The long-awaited multilateralisation of the Chiang Mai initiative was agreed in early May in Madrid on the sidelines of the Asian Development Bank annual meeting. The Chiang Mai initiative is a series of bilateral agreements among the 10 members of the Association of Southeast Asian Nations (ASEAN) and neighbours South Korea, China and Japan (see Update 56, 52, 46). The so called ASEAN+3 group agreed to set up an $80 billion fund with 80 per cent of the money coming from the non-ASEAN members. Full details of surveillance mechanisms and conditions for use of the money have not yet been settled. Separately India signed a $3 billion bilateral currency swap arrangement with Japan.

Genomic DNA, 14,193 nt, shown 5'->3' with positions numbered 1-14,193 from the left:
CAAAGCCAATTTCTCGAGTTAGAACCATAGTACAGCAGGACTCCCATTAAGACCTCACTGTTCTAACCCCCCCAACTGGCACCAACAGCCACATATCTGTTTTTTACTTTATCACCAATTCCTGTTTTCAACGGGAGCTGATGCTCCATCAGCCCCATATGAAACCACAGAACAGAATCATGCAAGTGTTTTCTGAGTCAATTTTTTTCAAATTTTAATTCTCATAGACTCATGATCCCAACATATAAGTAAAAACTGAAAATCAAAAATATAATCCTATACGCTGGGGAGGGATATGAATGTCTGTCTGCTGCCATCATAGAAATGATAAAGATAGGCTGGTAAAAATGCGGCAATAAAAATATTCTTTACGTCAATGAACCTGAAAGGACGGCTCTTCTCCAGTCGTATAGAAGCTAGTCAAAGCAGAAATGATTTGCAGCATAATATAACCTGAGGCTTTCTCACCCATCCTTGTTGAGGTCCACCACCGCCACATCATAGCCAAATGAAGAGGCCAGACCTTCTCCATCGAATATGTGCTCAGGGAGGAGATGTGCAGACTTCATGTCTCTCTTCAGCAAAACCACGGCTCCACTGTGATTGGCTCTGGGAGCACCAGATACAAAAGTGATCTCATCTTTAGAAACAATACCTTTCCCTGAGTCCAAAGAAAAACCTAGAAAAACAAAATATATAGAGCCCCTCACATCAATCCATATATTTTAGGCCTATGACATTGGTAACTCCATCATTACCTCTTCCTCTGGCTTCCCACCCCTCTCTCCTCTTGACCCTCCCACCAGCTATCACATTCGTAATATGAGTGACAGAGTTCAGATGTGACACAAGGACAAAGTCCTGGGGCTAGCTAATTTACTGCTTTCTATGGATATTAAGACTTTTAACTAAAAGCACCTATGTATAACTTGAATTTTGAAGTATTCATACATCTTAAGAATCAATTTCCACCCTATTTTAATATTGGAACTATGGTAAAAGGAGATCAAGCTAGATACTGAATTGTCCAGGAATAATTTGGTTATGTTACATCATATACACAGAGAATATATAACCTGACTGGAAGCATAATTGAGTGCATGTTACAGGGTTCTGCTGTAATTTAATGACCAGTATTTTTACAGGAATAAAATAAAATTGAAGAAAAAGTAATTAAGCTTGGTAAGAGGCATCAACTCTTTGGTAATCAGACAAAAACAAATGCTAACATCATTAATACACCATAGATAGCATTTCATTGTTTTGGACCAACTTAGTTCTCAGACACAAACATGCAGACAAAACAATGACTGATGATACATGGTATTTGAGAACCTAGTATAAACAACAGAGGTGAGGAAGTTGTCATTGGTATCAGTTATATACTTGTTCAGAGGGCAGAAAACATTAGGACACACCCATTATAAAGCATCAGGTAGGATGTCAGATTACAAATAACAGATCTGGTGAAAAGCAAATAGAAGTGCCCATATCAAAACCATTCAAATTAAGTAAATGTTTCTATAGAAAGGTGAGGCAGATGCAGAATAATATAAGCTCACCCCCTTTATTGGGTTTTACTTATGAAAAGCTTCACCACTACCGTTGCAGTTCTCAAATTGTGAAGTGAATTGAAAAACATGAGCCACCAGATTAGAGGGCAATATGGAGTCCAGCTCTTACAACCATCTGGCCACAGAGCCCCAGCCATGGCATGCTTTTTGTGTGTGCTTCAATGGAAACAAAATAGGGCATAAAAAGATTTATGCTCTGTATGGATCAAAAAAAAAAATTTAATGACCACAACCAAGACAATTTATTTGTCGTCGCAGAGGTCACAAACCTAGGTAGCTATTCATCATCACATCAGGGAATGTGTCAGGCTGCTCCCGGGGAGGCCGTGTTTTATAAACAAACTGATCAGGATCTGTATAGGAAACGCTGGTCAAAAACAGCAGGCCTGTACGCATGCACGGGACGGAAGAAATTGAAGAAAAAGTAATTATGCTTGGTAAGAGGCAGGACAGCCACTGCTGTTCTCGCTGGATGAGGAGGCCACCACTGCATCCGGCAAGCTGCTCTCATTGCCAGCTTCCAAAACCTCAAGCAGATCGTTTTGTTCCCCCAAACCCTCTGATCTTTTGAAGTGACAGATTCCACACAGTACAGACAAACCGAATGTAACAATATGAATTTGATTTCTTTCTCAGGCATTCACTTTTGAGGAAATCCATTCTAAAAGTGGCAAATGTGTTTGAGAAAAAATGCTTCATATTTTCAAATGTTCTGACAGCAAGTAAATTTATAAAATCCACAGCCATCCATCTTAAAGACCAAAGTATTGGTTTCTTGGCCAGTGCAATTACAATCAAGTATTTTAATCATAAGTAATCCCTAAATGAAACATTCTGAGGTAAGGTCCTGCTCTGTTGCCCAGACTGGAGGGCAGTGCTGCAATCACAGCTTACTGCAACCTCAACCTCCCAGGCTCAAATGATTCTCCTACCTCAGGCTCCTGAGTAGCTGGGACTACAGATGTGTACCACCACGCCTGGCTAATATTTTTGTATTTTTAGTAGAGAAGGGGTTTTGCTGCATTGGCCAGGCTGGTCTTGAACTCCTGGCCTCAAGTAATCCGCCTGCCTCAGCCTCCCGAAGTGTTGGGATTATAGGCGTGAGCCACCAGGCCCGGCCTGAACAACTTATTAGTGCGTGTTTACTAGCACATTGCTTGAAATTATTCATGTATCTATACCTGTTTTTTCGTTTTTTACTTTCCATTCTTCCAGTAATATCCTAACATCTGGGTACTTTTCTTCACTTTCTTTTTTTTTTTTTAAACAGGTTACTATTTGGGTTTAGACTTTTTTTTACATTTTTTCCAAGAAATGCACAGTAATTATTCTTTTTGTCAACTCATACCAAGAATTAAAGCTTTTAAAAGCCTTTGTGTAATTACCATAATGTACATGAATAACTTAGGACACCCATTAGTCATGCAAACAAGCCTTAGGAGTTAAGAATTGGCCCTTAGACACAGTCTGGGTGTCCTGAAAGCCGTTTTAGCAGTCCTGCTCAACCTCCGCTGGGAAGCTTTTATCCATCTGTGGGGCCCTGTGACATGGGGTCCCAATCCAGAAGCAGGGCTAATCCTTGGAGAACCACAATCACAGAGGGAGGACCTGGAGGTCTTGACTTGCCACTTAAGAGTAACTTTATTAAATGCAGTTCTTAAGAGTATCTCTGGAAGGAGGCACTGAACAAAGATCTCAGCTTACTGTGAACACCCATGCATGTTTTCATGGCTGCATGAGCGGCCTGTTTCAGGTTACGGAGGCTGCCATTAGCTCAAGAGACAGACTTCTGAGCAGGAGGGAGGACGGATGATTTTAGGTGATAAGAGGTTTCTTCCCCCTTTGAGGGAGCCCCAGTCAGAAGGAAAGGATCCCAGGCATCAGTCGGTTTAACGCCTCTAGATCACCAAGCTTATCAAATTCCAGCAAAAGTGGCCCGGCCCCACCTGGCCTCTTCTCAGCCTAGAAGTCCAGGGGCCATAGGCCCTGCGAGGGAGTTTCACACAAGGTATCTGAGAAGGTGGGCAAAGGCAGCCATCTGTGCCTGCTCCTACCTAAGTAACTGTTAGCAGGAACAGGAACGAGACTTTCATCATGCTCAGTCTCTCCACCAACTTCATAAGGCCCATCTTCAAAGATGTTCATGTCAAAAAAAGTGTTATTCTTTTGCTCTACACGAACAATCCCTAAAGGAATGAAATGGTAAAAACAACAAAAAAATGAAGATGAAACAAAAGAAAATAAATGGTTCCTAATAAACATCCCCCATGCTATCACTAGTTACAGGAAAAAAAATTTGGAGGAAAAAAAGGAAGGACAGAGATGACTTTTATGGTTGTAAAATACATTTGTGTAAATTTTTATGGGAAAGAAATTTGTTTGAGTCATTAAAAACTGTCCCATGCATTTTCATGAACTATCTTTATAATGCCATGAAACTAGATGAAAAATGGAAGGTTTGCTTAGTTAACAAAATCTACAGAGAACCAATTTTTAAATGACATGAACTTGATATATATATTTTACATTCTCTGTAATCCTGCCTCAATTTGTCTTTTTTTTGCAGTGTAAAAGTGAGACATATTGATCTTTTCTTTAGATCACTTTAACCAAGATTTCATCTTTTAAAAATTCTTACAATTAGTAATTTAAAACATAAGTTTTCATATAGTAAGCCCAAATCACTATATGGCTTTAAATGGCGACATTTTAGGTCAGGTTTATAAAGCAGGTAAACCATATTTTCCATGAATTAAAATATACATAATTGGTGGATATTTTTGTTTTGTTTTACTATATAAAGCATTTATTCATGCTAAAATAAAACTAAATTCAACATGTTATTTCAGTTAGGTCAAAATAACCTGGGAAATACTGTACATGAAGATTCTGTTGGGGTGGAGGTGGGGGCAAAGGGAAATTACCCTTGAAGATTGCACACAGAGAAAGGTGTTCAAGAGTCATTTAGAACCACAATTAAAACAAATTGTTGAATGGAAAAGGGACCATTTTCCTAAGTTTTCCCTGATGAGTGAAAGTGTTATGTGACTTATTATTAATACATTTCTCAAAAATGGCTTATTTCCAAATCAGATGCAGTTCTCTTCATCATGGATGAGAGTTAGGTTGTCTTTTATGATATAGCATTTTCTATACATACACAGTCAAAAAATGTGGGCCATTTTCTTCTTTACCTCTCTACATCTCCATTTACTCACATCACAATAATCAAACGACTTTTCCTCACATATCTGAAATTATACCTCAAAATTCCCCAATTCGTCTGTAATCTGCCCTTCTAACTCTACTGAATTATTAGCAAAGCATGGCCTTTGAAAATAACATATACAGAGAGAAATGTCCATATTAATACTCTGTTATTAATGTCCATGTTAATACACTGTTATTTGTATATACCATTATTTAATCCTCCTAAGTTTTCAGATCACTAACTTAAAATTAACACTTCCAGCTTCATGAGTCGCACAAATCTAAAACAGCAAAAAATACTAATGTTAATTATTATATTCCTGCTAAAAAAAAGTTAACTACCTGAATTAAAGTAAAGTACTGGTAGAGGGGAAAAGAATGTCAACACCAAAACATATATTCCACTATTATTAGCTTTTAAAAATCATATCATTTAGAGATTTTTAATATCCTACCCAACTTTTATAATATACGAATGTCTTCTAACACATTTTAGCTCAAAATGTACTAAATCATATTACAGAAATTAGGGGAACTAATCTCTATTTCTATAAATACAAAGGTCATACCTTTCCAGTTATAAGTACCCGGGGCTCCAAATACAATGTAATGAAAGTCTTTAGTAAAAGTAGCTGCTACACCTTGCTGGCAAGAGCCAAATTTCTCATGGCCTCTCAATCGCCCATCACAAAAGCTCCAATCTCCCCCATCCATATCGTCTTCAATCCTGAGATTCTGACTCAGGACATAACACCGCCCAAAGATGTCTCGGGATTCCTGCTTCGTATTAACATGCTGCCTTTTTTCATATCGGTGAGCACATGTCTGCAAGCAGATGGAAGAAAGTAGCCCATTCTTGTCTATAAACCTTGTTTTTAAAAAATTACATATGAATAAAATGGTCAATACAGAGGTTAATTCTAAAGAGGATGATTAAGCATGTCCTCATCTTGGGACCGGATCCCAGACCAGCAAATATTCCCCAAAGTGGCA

East Asia’s Counterweight Strategy: Asian financial cooperation and evolving international monetary, Injoo Sohn
BWP briefing explores IMF's labour market policies in the context of women in the informal economy and suggests they will not contribute to decreasing inequalities.
The Bretton Woods Project published an edited volume on the gendered impacts of some of the most commonly-prescribed macroeconomic policies of the IMF, covering tax, expenditure and labour policies.
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